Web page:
Vintage Focus: 1960s Red Paisley Wiggle Dress

I thought I’d step back from sewing today and launch a new series called Vintage Focus. Each post will focus on a wonderful piece of vintage clothing from my collection. I’ll share commentary and up-close photos of the item’s construction that show external features (embellishments, collars, and buttons) and interior details (darts and seam finishes).

The first item in this series will be this amazing early 1960s red paisley wiggle dress that I bought at my favorite vintage shop, Bohemian Spirit Atelier Petit. Wiggle dresses were popular in the 1950s and early 1960s, and this dress is an excellent specimen. It’s one of my favorites, and it is exactly the kind of dress Christina Hendricks would wear as Joan Holloway-Harris in Mad Men. It seems to be made of wool jersey, as far as I can tell, and the print is an oh-so-very 1960s red, green, and beige paisley. It has a very slight stretch and it hugs the body just right! When worn with matching beige shoes, it seems to melt into a scandalous see-through illusion.


Here’s a up-close view of the collar, which helps form two pleats that angle outward to draw attention to the bust…just in case you weren’t already staring. Normally, high collars are a no-no for busty gals, but the collar and these angled lines stave off the dreaded “mono-bosom” look.


Side view. Notice the little pocket. I’m not fond of having a pocket right there because it adds bulk, but this dress integrates it quite well.


The dress has kimono sleeves, which are cut with the bodice (rather than sewn on), and neat little underarm gussets to ease the fit.


Back view, showing lapped zipper and collar. Isn’t that print just stunning?


Now, let’s take a peek inside! Here’s the tag marking the dress as a Nelly Don. Go here to read more about the history of this company. It’s quite fascinating! The founder, Ellen Donnelly Reed, rose from humble Irish-American origins and made Nelly Don into one of the largest dress manufacturing companies in the United States.


The shoulders have these little snaps. I’m not sure what they’re for. As far as I know, shoulder pads weren’t popular in this era, but maybe some women needed them. There’s a shoulder pad-shaped piece of fabric as well, but it lacks padding. Odd. Feel free to leave a comment if you can explain this mystery! [EDIT: A reader pointed out in the comments that these are for holding your bra straps and slip straps in place. Thank you, Katie!]


Here’s an interior view of those gorgeous gussets. This makes it look like it’s soooo easy to make them!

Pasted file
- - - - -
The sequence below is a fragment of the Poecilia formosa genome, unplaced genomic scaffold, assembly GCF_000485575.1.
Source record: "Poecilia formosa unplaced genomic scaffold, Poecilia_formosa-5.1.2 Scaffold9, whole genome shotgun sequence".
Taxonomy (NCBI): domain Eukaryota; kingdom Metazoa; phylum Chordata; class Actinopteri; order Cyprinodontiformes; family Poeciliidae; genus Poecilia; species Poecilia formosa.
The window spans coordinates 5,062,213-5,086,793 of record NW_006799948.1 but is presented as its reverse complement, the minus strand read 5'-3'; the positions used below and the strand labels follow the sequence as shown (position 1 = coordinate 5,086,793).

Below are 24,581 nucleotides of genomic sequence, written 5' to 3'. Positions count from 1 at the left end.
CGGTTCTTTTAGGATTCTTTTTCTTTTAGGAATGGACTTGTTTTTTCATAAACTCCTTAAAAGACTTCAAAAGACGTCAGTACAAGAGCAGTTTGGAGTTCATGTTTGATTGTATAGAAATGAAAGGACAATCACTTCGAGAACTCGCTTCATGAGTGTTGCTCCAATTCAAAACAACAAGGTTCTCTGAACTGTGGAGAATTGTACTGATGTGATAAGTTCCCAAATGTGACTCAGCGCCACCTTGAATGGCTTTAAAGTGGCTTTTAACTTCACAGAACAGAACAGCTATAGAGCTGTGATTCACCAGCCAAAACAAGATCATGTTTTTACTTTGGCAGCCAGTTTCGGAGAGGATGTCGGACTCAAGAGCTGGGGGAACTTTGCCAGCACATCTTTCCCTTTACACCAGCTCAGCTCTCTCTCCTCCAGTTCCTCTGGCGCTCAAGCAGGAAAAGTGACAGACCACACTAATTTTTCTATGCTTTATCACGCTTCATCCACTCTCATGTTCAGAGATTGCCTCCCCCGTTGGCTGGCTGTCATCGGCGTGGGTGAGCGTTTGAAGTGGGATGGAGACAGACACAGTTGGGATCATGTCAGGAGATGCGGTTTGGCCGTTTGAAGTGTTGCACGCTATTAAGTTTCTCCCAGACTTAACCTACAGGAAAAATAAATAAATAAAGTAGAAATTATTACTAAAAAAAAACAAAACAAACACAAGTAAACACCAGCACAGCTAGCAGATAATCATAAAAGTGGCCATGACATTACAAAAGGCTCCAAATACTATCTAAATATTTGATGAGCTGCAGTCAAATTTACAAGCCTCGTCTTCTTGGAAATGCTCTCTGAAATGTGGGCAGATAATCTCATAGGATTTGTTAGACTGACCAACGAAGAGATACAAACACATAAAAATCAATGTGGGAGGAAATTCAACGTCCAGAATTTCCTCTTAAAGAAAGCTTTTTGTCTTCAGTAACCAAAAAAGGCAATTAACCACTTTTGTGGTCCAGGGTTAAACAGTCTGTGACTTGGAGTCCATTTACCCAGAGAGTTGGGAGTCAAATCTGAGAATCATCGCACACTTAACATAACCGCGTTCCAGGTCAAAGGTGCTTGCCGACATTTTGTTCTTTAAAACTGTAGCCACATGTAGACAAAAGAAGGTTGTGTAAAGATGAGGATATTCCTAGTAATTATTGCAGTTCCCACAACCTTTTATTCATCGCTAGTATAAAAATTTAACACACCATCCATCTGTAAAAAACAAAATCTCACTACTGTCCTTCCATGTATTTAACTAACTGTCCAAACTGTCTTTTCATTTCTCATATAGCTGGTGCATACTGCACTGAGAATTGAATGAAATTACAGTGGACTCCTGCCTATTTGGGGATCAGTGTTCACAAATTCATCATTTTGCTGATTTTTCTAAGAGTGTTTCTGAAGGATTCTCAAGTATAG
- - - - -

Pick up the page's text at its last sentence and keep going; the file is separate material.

Interior view of the pocket. It’s sewn into the waistband along the top so that it wraps around the body under the dress.


Here’s the pleat at the back of the skirt. I thought it was interesting that the pleat starts at the waistline and goes all the way down.


What’s truly strange about this dress are its seams. I think they are trying to tell a story. In some places, you can see black or red thread and the silk bias tape, but other places have running stitches in white thread. The zipper has both black and red thread. Some of the seam edges have been pinked or left raw, but along the back and front of the waistline, they’ve been serged. The other seam edges are raw. It doesn’t look like it’s been ripped and repaired. I can’t really explain why the interiors of the seams are so hodge-podge. Most vintage garments have such nice, finished seams, but this one looks rather mangled. It’s as if someone tried to take it apart and put it back together. Maybe the seams unraveled, or maybe they took it in and then let it out. The crazy white stitching is close to the waist darts, so someone might have fiddled with them. Whatever happened, one thing is clear: someone messed with the waistline of this dress. Fortunately, it fits well and it looks nice on the outside.


That concludes the first entry in my Vintage Focus series. I hope you enjoyed it, and you can look forward to seeing what other vintage treasures my closet holds!


2 Responses to “Vintage Focus: 1960s Red Paisley Wiggle Dress”

  1. 1 Katie February 16, 2015 at 2:28 pm

    Those snaps on a strap are designed to wrap around your bra straps (and or slip straps) to keep them from falling off your shoulders.

Leave a Reply

Fill in your details below or click an icon to log in: Logo

You are commenting using your account. Log Out /  Change )

Google+ photo

You are commenting using your Google+ account. Log Out /  Change )

Twitter picture

You are commenting using your Twitter account. Log Out /  Change )

Facebook photo

You are commenting using your Facebook account. Log Out /  Change )


Connecting to %s



%d bloggers like this: